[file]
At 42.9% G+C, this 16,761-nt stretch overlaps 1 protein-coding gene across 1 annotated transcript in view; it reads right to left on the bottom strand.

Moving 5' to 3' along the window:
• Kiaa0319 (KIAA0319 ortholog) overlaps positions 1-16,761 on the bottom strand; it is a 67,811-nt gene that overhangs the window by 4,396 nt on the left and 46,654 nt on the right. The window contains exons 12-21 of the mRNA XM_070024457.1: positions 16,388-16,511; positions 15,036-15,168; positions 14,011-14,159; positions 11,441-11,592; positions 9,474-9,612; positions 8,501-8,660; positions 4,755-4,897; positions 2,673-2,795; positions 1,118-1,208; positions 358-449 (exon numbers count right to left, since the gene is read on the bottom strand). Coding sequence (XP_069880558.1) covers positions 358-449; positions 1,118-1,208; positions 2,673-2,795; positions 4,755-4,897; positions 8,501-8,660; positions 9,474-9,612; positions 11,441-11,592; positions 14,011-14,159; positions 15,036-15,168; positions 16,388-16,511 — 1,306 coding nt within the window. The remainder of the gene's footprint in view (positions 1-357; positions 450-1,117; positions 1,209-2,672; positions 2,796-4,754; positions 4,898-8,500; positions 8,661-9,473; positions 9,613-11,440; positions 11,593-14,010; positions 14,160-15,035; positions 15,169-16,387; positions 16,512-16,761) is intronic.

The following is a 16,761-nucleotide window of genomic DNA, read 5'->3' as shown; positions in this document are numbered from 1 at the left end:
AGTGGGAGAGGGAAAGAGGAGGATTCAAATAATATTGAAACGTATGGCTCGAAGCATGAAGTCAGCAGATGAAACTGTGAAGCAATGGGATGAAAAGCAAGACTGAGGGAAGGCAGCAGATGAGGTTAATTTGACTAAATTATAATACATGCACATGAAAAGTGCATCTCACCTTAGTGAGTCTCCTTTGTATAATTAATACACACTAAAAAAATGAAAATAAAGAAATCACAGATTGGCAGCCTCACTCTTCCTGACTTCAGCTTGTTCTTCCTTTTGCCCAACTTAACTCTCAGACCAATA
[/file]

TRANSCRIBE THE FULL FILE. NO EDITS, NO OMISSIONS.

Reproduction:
At 42.9% G+C, this 16,761-nt stretch overlaps 1 protein-coding gene across 1 annotated transcript in view; it reads right to left on the bottom strand.

Moving 5' to 3' along the window:
• Kiaa0319 (KIAA0319 ortholog) overlaps positions 1-16,761 on the bottom strand; it is a 67,811-nt gene that overhangs the window by 4,396 nt on the left and 46,654 nt on the right. The window contains exons 12-21 of the mRNA XM_070024457.1: positions 16,388-16,511; positions 15,036-15,168; positions 14,011-14,159; positions 11,441-11,592; positions 9,474-9,612; positions 8,501-8,660; positions 4,755-4,897; positions 2,673-2,795; positions 1,118-1,208; positions 358-449 (exon numbers count right to left, since the gene is read on the bottom strand). Coding sequence (XP_069880558.1) covers positions 358-449; positions 1,118-1,208; positions 2,673-2,795; positions 4,755-4,897; positions 8,501-8,660; positions 9,474-9,612; positions 11,441-11,592; positions 14,011-14,159; positions 15,036-15,168; positions 16,388-16,511 — 1,306 coding nt within the window. The remainder of the gene's footprint in view (positions 1-357; positions 450-1,117; positions 1,209-2,672; positions 2,796-4,754; positions 4,898-8,500; positions 8,661-9,473; positions 9,613-11,440; positions 11,593-14,010; positions 14,160-15,035; positions 15,169-16,387; positions 16,512-16,761) is intronic.

The following is a 16,761-nucleotide window of genomic DNA, read 5'->3' as shown; positions in this document are numbered from 1 at the left end:
AGTGGGAGAGGGAAAGAGGAGGATTCAAATAATATTGAAACGTATGGCTCGAAGCATGAAGTCAGCAGATGAAACTGTGAAGCAATGGGATGAAAAGCAAGACTGAGGGAAGGCAGCAGATGAGGTTAATTTGACTAAATTATAATACATGCACATGAAAAGTGCATCTCACCTTAGTGAGTCTCCTTTGTATAATTAATACACACTAAAAAAATGAAAATAAAGAAATCACAGATTGGCAGCCTCACTCTTCCTGACTTCAGCTTGTTCTTCCTTTTGCCCAACTTAACTCTCAGACCAATA